Spyder Garage

Even in an era before ubiquitous photography where everyone has a camera in their pocket (and no film processing!) there are thousands and thousands of moments captured on track. Perhaps that’s why I’m always so drawn in by these quieter, more banal moments.

This bustling workshop preparing for a race conjures so many stories in my mind: mechanics furiously scrambling to get the machines ready; visiting besuited executives quietly observing or barking encouragement; the professional-looking woman making a—for the time—rare entry to a male-dominated environ. I don’t even know what workshop this is (though it looks like some I’ve seen at LeMans) and as much as I want to know who these people are and what they were actually doing, I might prefer the imagined stories I’ve created for them in my head.

I am curious about the woman in the Dior-esque “new look” style skirt suit though—anyone recognize her?

Reader Mystery: Florida Alfa

John Shea wrote in with another photographic head scratcher. Can anyone identify this Alfa-Romeo photographed at Sheppard’s Imports in Tampa, Florida in the mid-1950s?

I think we can all agree that the handwritten “Alfa Romero” isn’t exactly right. 🙂

Petrolicious Visits RM Wilson Engineering

Wilsons Garage

Close your eyes and imagine your perfect racing workshop.

I suspect that no two of you have the same image in your heads. For some of you, it’s a pristine Garage Life-ready half museum, half garage. A few of you have a neon-bedazzled, diner-inspired, American Graffiti-esque explosion of color. For some, it’s a humble pole barn and a lift. Hell, Garage Journal is filled with hundreds of different takes on seeking perfection in automotive spaces.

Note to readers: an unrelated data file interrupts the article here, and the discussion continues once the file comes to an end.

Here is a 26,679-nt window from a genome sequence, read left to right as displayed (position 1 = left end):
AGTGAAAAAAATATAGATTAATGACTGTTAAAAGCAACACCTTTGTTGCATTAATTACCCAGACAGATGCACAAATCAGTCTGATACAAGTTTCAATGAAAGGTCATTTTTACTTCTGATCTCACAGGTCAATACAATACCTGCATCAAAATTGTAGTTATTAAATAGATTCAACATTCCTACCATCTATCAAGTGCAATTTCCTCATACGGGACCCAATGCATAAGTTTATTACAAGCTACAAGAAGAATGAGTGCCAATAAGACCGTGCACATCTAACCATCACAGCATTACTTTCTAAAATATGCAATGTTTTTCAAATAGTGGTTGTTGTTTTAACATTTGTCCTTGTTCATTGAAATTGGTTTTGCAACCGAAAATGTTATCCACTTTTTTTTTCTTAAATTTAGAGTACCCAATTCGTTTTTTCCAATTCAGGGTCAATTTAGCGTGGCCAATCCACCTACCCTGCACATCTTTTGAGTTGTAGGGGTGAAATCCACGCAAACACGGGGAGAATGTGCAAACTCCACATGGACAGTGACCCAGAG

This series of photographs of Bob Wilson’s shop that Amy Shore shot for Petrolicious comes as close as I think I’m ever likely to see of the image I have in my mind. Not overly sterile; not overly bright; just a cozy little hobbit hole of a workshop with just the right tools and just the right cars to work on. And that unassuming brickwork just visible outside the shop… Gorgeous.

You really owe it to yourself to click over to Petrolicious for the whole series.

911 3.2 Self-Teardown

Garage Watching: Jack Olsen’s Retro Retreat

Jack Olsen's retro garage.I’m afraid it’s true. My car sickness extends beyond the cars themselves; beyond the posters and the slot cars and the models and books. Now I’m sick with places to keep it all. I’m sure this isn’t news to most of you. This is practically a support-group for people with automotive illness.

As a result, I find myself from time to time wading through the projects at the Garage Journal forums. Most of the garages are the stuff of pure fantasy. Pole barns and hangars and “Garage Mahals” of endless square footage. Recently a call was put out on the forum for a return to normalcy—or at least a reduction in envy. “Let’s see your 2 car garage”, seems like a normal enough request.

Jack Olsen stepped up with a fantastic space to house his marvelous track car: a ’73 911 RSR tribute. The car is a beauty; built on a ’72 911 chassis, the engine bay hides a 993 power plant mated to a ’77 transaxle. She’s light too, with fiberglass bodywork and Lexan windows. Plus I’m just a sucker for the duck tail. He’s done a wonderful job on it. Especially after a decent smashup with the tire wall forced him to rethink things a bit (see the link above for the grisly photos).

RSR tribute
But let’s look again at this great little 440 square foot car hole. I love the color palette and it’s a smart use of the space. These colors and cabinets remind me a lot of hanging out with my grandfather in his lawnmower repair shop. Does it seem like everything used to be that shade of Stanley Thermos meets Dickies coveralls green?

I also like John’s clever use of reclaimed cabinets, folding workspaces, and the idea of isolating the air compressor in the crawlspace probably helps conversations in the space. Mostly though, I like that this garage feels homemade and not like a swarm of garage contractors breezed in and manufactured perfection on the spot. It looks cared for and crafted.

Finally I can reset my garage fantasies to come back to reality a bit. Good job, Jack.